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Reforms Needed in Palestinian Authority, says Arafat

Palestinian leader Yasser Arafat says peace with Israel remains his strategic option, but acknowledged mistakes have been made and major reforms are needed within the Palestinian Authority.

In a wide-ranging speech to Palestinian legislators in the West Bank city of Ramallah, Mr. Arafat said he will never abandon the option of peace with Israel, saying peace is in the common interest of both peoples.

The Palestinian leader says a "new formula" is needed for administering the Palestinian Authority and its security forces. Mr. Arafat says there is a need to "re-evaluate" those institutions and see where mistakes have been made. He also proposed "speedy preparations" for new elections, but did not set a date or provide details.

Mr. Arafat reiterated his call for an end to terrorist attacks against Israeli civilians, saying such operations do not serve the Palestinians' efforts toward statehood.

The Palestinian chairman says he is responsible for recent controversial deals ending Israel's siege of his headquarters in Ramallah and the Church of the Nativity in Bethlehem.

Many Palestinian and Arab leaders were critical of the agreements that sent 13 suspected Palestinian militants into exile in Europe and another six to a jail in Jericho, where they are being monitored by American and British wardens.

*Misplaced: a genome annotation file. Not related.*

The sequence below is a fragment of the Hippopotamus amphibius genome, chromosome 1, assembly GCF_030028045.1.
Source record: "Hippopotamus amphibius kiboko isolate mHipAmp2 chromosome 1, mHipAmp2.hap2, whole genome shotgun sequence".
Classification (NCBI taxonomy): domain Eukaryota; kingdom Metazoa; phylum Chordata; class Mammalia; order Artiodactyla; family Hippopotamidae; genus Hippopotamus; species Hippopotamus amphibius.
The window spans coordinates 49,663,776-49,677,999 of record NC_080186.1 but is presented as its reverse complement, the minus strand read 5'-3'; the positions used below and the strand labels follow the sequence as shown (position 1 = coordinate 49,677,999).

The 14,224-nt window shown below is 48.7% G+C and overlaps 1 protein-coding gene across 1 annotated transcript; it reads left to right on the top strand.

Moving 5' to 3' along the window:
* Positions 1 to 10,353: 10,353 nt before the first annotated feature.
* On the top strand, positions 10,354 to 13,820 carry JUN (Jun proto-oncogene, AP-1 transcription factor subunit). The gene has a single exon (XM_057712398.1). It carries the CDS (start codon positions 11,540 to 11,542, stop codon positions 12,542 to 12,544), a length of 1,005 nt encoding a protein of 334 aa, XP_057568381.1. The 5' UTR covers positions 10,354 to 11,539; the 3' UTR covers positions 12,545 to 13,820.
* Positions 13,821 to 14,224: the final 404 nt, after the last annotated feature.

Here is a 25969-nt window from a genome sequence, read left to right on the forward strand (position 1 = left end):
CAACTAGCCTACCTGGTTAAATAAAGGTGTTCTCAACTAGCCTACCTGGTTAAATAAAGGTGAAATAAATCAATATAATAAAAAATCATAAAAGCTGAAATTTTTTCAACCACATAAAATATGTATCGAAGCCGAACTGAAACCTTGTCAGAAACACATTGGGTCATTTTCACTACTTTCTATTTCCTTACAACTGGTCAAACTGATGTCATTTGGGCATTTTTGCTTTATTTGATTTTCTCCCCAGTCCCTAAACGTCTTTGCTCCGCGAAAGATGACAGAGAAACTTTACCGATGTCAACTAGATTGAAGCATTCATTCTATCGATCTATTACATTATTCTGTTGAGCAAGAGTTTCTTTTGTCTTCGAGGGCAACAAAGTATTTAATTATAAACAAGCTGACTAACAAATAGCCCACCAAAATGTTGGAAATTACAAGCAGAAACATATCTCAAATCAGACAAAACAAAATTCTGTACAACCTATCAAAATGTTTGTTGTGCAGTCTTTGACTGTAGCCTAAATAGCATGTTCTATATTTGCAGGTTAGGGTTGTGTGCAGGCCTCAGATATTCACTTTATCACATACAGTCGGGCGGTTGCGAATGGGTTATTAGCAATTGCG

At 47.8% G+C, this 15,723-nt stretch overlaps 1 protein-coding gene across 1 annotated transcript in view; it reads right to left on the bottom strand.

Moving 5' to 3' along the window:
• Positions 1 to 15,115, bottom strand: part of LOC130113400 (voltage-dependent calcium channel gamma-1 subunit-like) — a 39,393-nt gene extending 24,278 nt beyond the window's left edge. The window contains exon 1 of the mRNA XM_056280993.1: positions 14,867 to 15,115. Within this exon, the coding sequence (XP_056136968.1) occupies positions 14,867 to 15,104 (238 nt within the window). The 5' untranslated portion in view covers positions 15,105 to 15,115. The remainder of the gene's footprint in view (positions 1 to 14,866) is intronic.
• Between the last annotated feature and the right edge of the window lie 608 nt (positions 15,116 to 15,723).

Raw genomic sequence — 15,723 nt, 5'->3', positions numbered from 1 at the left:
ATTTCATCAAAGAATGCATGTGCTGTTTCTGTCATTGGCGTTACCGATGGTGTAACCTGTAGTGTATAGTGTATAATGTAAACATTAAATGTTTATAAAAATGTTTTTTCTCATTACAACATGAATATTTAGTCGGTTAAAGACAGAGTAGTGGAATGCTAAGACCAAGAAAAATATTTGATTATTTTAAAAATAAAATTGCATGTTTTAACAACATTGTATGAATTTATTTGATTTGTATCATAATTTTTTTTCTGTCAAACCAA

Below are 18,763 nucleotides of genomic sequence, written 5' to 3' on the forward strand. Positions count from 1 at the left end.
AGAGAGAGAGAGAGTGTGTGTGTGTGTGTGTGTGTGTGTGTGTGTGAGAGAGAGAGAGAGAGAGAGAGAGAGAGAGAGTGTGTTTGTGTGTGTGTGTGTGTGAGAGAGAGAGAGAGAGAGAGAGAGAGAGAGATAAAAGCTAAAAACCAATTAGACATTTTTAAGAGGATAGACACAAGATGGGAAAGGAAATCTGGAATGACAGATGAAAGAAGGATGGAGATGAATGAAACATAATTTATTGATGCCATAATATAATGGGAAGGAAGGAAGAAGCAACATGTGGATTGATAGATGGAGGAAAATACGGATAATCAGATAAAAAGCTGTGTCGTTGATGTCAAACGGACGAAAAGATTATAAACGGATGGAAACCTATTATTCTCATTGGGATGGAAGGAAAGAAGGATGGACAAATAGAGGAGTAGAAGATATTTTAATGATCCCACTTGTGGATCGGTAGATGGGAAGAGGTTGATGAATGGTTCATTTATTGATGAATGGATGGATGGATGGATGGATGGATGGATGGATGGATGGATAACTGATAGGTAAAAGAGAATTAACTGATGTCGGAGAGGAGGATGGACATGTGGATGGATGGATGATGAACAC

While Mr. Arafat admitted that mistakes have been made, he blamed Israel for the current conflict and during parts of his speech listed the damage caused during Israel's recent military offensive in the West Bank.

Mr. Arafat's speech came one day after Israeli Prime Minister Ariel Sharon said he will not resume peace talks with the Palestinians until there is major reform within the Palestinian Authority.

The Israeli leader said there cannot be any peace with what he called "a dictatorial, corrupt, tyrannical regime."

The United States and some Palestinian officials have also called for changes in the way Palestinian institutions operate.

Mr. Arafat made his address on the Wednesday Palestinians call Al Nakba, or the "great catastrophe." It marks the anniversary of the creation of Israel in 1948, during which hundreds of thousands of Palestinians became refugees during fighting between Israeli and Arab troops.